8. That's the Way
This acoustic track is in D major and features intricate finger-picking patterns throughout. Page utilises a combination of open chords, hammer-ons, and pull-offs to create a captivating melodic foundation for the song. The track doesn't have a traditional guitar solo, but the subtleties in Page's finger-picking technique and his ability to weave melodic lines through the chords make this song a must-study for any guitarist interested in acoustic playing.
9. Bron-Y-Aur Stomp
"Bron-Y-Aur Stomp" is a lively, acoustic country-blues track in the key of D major. Page employs an alternating bassline finger-picking technique called Travis picking. The song is characterised by its percussive and rhythmic playing style, which complements the upbeat, foot-stomping nature of the song. While there isn't a standard guitar solo, the intricate finger-picking and rhythmic variations throughout the song provide an engaging and challenging study for guitarists.
10. Hats Off to (Roy) Harper
This experimental blues track is played in open G tuning (D-G-D-G-B-D) and features extensive use of slide guitar techniques. The song pays tribute to British folk singer Roy Harper and has a raw, unpolished quality. The guitar work on this track showcases Page's affinity for the blues, incorporating slides, string bending, and vibrato, resulting in a distinctive and hypnotic sound.
Jimmy Page's Contribution to Led Zeppelin III
Jimmy Page's contribution to Led Zeppelin III cannot be overstated. As the band's guitarist, producer, and primary songwriter, Page was instrumental in shaping the album's diverse and innovative sound. His ability to seamlessly blend various styles, such as heavy rock, blues, folk, and acoustic, while incorporating a wide array of guitar techniques, is a testament to his exceptional musicianship and vision.
On Led Zeppelin III, Page showcased his mastery of both electric and acoustic guitar, as well as his expertise in altered tunings and finger-picking techniques. His solos are marked by their emotional intensity, memorable melodies, and technical prowess, while his rhythm playing provides the perfect foundation for the band's powerful sound. This album demonstrates Page's versatility as a guitarist and his willingness to push the boundaries of rock music.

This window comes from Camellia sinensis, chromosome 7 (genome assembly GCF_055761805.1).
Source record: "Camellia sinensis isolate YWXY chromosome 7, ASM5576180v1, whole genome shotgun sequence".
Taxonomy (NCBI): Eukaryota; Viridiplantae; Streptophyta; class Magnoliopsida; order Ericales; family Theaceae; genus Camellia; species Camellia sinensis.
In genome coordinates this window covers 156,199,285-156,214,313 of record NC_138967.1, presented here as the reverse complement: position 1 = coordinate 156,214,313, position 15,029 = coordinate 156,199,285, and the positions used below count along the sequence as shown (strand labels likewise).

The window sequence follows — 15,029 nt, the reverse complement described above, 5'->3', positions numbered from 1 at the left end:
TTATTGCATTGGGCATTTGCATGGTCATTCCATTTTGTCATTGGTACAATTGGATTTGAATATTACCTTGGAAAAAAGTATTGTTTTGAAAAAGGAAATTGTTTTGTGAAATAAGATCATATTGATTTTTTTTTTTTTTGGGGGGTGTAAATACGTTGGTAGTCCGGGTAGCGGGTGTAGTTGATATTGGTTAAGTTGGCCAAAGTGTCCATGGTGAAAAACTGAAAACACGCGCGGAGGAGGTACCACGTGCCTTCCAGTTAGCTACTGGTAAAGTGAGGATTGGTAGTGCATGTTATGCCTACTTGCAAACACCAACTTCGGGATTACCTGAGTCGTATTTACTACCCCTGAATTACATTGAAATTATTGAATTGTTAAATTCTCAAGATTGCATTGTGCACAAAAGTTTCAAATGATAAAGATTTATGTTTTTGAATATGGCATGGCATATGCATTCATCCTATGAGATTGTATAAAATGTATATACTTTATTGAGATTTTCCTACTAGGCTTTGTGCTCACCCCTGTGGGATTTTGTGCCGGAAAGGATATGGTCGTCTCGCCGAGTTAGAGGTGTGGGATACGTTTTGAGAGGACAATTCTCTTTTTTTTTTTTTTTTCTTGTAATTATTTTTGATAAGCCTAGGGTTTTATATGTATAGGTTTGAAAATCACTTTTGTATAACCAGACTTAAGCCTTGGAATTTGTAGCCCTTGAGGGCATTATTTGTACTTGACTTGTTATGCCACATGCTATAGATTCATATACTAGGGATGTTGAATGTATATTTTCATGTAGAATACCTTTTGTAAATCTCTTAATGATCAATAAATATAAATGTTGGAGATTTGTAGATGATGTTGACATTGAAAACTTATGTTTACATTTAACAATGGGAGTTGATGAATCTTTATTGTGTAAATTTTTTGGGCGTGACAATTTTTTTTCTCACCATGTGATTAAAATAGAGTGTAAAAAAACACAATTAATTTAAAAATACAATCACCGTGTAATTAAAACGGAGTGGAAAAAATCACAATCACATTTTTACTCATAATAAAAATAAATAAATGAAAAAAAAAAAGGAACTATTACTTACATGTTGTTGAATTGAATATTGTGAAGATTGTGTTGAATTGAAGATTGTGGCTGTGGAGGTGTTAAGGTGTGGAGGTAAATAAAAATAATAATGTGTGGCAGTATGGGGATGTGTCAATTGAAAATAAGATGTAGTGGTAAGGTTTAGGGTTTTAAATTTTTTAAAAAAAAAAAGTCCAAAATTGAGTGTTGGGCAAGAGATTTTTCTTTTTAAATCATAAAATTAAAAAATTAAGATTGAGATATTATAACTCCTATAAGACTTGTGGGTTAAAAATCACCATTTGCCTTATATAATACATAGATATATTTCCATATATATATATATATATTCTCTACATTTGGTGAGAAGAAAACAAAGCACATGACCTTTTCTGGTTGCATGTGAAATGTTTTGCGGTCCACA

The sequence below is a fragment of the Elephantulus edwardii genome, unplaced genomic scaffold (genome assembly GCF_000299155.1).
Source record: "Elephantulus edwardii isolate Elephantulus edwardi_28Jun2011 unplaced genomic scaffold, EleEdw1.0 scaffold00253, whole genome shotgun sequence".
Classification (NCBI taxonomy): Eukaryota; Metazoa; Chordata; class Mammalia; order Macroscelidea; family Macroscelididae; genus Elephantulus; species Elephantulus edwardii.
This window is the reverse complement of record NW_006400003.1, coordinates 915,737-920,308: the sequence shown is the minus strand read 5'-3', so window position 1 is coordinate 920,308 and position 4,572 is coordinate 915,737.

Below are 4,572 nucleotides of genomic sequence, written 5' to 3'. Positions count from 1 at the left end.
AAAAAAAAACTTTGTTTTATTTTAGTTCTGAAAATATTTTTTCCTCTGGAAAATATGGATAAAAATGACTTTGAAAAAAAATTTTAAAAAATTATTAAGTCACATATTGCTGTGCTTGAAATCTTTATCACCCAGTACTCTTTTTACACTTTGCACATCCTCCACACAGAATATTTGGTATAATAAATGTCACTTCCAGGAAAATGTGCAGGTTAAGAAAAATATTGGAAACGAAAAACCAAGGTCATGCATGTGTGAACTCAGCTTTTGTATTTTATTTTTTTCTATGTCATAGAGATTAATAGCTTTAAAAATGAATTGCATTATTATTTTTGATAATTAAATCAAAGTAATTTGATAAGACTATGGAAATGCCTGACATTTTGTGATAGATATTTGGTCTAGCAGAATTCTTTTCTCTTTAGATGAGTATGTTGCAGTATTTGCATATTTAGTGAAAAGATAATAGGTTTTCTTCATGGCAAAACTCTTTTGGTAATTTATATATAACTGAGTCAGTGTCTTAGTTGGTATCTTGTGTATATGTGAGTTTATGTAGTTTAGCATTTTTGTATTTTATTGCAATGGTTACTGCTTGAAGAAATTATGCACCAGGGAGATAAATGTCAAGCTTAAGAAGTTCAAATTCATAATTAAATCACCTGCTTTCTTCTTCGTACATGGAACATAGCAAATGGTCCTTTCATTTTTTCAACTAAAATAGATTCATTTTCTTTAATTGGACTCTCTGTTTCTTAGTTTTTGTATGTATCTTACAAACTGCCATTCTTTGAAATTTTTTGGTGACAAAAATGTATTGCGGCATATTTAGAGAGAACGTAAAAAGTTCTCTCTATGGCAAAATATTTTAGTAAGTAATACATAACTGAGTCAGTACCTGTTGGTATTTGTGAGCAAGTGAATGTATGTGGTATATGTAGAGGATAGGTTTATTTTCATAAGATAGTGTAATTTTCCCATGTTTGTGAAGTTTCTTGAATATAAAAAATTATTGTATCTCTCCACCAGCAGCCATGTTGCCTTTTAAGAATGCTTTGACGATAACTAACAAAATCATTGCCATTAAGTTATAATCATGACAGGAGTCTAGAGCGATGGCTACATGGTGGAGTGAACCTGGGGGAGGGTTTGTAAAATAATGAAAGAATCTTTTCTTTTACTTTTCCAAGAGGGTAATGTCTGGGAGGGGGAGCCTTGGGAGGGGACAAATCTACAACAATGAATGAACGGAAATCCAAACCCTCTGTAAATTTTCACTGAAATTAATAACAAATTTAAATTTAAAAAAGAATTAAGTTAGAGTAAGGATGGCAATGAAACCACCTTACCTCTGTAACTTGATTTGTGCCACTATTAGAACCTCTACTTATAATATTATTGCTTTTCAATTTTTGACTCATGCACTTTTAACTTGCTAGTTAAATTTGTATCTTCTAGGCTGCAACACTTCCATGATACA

In conclusion, Led Zeppelin III is an essential album for guitarists to study and appreciate. It demonstrates the band's impressive versatility and ability to push the boundaries of rock music, while also showcasing Jimmy Page's exceptional skills as a guitarist, songwriter, and producer. By analysing each song and exploring the various guitar techniques used throughout the album, guitarists can gain valuable insight into the creative process of one of the most influential rock bands of all time.
Techniques Used on Led Zeppelin III
Below is a list of guitar techniques used throughout Led Zeppelin III, along with corresponding links to learn more about each technique:
- Alternate Picking
- Power Chords
- Palm Muting
- Travis Picking
- String Bending
- Syncopated Rhythms
- Open-string Riffs
- Hybrid Picking
- Altered Tunings
- Arpeggiated Chord Progressions
- Bluesy Bends
About The Tutor
Danny Gill is, without a doubt, the most loved tutor by our community. With an incredible array of DVDs and web lessons for LickLibrary covering a wide variety of topics all of which he covers with incredible detail, it's no wonder he carries as much respect as he does. As...